SLAP Your Queries

Writers prefer to write. More than once, I’ve heard a writer bemoan the process of writing a query letter. I have even said writing the query is the hardest part. Then I figured out how to SLAP my queries. This method has helped me go from getting no response or slow response to getting on-spec and full assignments.

How do you SLAP your queries? Follow this four-step process:

1. Summarize your project. What are you proposing to your client? How long will it take you to complete it? This paragraph should be no longer than three to five sentences. If it takes you longer than that, you need to tighten it.

2. List relevant credentials. Don’t try to put your entire CV in this paragraph. Editors don’t want your entire history. They want to know what makes you the person to write the article or book. Unless you’re writing about designing a playroom for children, there’s no need to say how many kids you have of your own. Membership in professional organizations counts as a credential.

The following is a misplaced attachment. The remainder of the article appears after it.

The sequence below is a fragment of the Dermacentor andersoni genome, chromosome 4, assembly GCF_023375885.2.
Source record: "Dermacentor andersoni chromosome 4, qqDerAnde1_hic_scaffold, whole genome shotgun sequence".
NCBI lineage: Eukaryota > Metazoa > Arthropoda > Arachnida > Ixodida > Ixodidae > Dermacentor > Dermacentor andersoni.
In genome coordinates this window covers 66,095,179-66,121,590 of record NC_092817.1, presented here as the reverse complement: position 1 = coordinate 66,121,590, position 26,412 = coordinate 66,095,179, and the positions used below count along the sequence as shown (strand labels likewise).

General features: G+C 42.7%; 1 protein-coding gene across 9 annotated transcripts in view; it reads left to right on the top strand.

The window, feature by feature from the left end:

3. Ask for the assignment. Not all queries result in getting an assignment, but one thing is for certain: You won’t get it if you don’t ask for it. In a query, “I look forward to hearing from you” is a way of asking for the assignment. However, do not call for a follow-up unless you have already established a working relationship with the editor.

4. Provide a portfolio of clips as samples of your previous work. You’ve told how you would approach the assignment. You’ve listed your credentials to show how/why you’re the best person for it. How can the editor see your previous work to know if you’re really a good fit for them or not? Provide a portfolio of previous work. Have a print portfolio and a virtual one where you can give editors a link to view your portfolio online. In the paragraph where you list your credentials, provide a list of links to three of your most recent or relevant clips. Do not send clips as an attachment unless you have been specifically asked to do so. Otherwise, the chances are much higher that your query will be deleted unread.

A couple final words about queries: Send out more than one. C. Hope Clark has said she keeps 13 circulating at all times. Other successful writers keep more or fewer out. The point is, the more you send out, the more likely your chances are of landing an assignment. Pay attention, though, and be sure you don’t spread yourself too thin. Also, since a query is a business letter, it should not run past one page. If it does, take another look at it and pare it down.

Go ahead. Find a market you want to write for and SLAP it.